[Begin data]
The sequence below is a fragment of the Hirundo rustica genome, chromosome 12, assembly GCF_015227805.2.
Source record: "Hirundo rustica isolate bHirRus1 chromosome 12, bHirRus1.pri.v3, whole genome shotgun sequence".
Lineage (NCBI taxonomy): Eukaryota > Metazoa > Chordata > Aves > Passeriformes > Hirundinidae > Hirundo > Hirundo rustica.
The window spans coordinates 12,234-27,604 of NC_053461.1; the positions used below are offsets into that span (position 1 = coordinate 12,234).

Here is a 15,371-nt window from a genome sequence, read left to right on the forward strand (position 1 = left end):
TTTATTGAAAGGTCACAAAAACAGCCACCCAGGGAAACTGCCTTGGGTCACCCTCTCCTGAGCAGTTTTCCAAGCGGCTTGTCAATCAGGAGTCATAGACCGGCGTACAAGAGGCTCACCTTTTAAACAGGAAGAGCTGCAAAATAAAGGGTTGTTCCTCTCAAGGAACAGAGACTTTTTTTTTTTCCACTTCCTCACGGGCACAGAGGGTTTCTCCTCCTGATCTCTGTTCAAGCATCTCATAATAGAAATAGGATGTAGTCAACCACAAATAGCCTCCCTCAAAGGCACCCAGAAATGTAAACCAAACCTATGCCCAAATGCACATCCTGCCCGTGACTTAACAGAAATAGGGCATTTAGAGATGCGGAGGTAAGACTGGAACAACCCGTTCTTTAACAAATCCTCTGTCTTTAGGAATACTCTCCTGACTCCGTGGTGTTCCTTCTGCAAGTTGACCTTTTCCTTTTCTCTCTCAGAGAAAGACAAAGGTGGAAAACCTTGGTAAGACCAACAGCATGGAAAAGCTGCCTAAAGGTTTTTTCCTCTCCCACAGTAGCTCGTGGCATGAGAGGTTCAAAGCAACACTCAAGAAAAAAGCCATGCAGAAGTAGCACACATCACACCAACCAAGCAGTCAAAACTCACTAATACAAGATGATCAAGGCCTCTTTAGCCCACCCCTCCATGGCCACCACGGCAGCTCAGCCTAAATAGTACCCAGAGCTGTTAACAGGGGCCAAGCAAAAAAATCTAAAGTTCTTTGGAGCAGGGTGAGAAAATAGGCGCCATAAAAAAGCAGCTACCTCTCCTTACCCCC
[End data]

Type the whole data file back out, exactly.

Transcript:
The sequence below is a fragment of the Hirundo rustica genome, chromosome 12, assembly GCF_015227805.2.
Source record: "Hirundo rustica isolate bHirRus1 chromosome 12, bHirRus1.pri.v3, whole genome shotgun sequence".
Lineage (NCBI taxonomy): Eukaryota > Metazoa > Chordata > Aves > Passeriformes > Hirundinidae > Hirundo > Hirundo rustica.
The window spans coordinates 12,234-27,604 of NC_053461.1; the positions used below are offsets into that span (position 1 = coordinate 12,234).

Here is a 15,371-nt window from a genome sequence, read left to right on the forward strand (position 1 = left end):
TTTATTGAAAGGTCACAAAAACAGCCACCCAGGGAAACTGCCTTGGGTCACCCTCTCCTGAGCAGTTTTCCAAGCGGCTTGTCAATCAGGAGTCATAGACCGGCGTACAAGAGGCTCACCTTTTAAACAGGAAGAGCTGCAAAATAAAGGGTTGTTCCTCTCAAGGAACAGAGACTTTTTTTTTTTCCACTTCCTCACGGGCACAGAGGGTTTCTCCTCCTGATCTCTGTTCAAGCATCTCATAATAGAAATAGGATGTAGTCAACCACAAATAGCCTCCCTCAAAGGCACCCAGAAATGTAAACCAAACCTATGCCCAAATGCACATCCTGCCCGTGACTTAACAGAAATAGGGCATTTAGAGATGCGGAGGTAAGACTGGAACAACCCGTTCTTTAACAAATCCTCTGTCTTTAGGAATACTCTCCTGACTCCGTGGTGTTCCTTCTGCAAGTTGACCTTTTCCTTTTCTCTCTCAGAGAAAGACAAAGGTGGAAAACCTTGGTAAGACCAACAGCATGGAAAAGCTGCCTAAAGGTTTTTTCCTCTCCCACAGTAGCTCGTGGCATGAGAGGTTCAAAGCAACACTCAAGAAAAAAGCCATGCAGAAGTAGCACACATCACACCAACCAAGCAGTCAAAACTCACTAATACAAGATGATCAAGGCCTCTTTAGCCCACCCCTCCATGGCCACCACGGCAGCTCAGCCTAAATAGTACCCAGAGCTGTTAACAGGGGCCAAGCAAAAAAATCTAAAGTTCTTTGGAGCAGGGTGAGAAAATAGGCGCCATAAAAAAGCAGCTACCTCTCCTTACCCCC